Revision History: 2/ 4/09 Updated for X-Plane 930 12/26/07 Updated For X-Plane 900 7/25/07 Initial Draft
This document outlines how the DSF file format is used by X-Plane. DSF is a container format - new features can be added to the X-Plane scenery system without changing the file format. This document lists the different legal DSF configurations that X-Plane understands.
Note: this document is a low level reference, intended for programmers who intend to create tools to edit DSF files. Authors who want to edit DSFs should simply use higher level tools like OverlayEditor, or PhotoSceneryX.
All DSFs must contain four properties indicating the bounds of the DSF tile. These bounds are in degrees and must be integers. DSFs should contain a planet tag, which is optional, and assumed to be earth if missing.
X-Plane only loads part of the facades and objects in a DSF, based on the "number of objects" setting. The "require" properties force X-Plane to load certain objects. Each require statement applies to either facades or objects, and specifies both the minimum setting where the objects are guaranteed loaded and the minimum index within the DSF of the object/facade it applies to.
More than one requirement statement can be used; all are combined together to meet all requirement constraints. Thus you can bring in objects incrementally through proper organization of the DSF object definition order.
The overlay properties control how a DSF is used as an overlay to other DSF files. The overlay property signals to X-Plane that the DSF should be loaded as an overlay and not a base mesh.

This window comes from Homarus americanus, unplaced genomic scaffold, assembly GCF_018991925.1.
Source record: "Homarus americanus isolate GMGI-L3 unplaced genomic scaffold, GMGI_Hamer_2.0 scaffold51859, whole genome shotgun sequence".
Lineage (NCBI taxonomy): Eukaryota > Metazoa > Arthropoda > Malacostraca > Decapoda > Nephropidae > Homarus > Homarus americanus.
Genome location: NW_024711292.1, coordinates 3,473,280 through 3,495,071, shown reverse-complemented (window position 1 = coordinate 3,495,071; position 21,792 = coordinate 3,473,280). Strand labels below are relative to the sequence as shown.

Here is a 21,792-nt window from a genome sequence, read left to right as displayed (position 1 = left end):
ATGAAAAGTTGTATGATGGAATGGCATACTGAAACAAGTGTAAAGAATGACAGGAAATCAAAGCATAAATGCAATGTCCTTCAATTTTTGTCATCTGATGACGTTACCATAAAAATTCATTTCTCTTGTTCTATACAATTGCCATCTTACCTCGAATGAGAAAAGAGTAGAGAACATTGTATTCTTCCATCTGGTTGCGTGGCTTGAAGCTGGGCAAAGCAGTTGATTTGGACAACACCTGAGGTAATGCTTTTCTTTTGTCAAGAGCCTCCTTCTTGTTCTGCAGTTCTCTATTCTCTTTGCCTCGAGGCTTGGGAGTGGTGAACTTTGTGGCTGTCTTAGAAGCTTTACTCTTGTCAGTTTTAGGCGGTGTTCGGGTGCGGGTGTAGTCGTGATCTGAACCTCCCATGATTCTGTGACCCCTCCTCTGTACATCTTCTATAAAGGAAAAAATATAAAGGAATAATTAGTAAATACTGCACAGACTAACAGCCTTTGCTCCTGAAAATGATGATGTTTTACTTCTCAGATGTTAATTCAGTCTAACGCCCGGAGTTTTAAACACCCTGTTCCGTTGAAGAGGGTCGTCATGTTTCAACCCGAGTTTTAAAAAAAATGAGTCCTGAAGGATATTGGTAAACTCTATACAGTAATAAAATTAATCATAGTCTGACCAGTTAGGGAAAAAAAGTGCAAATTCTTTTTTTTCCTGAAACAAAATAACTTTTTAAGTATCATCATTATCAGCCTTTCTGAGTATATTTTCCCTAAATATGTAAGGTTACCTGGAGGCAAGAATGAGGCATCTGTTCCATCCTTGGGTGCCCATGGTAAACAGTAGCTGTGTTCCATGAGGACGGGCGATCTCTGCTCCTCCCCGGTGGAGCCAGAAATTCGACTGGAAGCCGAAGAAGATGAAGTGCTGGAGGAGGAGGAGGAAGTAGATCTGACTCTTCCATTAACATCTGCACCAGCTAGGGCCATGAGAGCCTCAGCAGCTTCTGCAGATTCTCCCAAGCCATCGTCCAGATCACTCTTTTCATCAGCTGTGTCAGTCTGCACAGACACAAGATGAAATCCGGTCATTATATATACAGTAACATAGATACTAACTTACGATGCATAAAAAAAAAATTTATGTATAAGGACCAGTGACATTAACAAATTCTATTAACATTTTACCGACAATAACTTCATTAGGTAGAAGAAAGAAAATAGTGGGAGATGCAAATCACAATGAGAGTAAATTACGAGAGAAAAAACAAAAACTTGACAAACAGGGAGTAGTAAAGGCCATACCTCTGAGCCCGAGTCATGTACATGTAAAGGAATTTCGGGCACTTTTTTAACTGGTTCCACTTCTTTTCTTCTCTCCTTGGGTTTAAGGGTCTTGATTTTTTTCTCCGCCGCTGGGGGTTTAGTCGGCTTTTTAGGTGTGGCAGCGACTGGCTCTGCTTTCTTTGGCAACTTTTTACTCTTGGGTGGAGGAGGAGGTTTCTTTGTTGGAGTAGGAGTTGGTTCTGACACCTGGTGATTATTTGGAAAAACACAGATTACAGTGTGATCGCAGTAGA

The exclude properties cause X-Plane to eliminate scenery from lower priority DSFs that are loaded underneath the overlay. Each exclusion zone is a rectangle specified in latitude and longitude. A DSF may contain multiple exclusion zones of the same type, and they may overlap.
The quality of culling depends on the type of scenery being excluded. In some cases, culling may over-remove or under-remove scenery.
[X-PLANE 9] X-Plane 9 improves the quality of forest exclusion - while X-Plane 8 forest exclusions remove a forest polygon if any vertex is in the exclusion zone, X-Plane 9 forest exclusion zones exclude on a per-tree basis for more precise cuts.
[X-Plane 930:] Historically, X-Plane measures the distance of a mesh patch based on an arbitrary center point computed from the geomerty. Since two different LOD mesh patches may have different vertices, their centers will be different. This cannot be predicted by authors. So for example, if a first patch has an LOD of 0 -> 20000 ad the second one has 20000 -> -1, the first mesh patch may not disappear when the second one appears because they are being measured using different center points.
Setting the property sim/lod_mesh to 1 changes X-Plane's behavior in the following way: the center point for LOD calculations of a mesh patch with a non-zero LOD start value will be taken from the previous mesh patch in the commadn stream.
This in turn means that a series of consecutive mesh patches with increasing LODs (starting at 0) will all have the same center point, and can be switched between using consecutive LOD values. (Also note that when this option is used, the closest LOD must come first, to establish the center point!
For historical reasons X-Plane will only flatten a terrain mesh if these properties are present.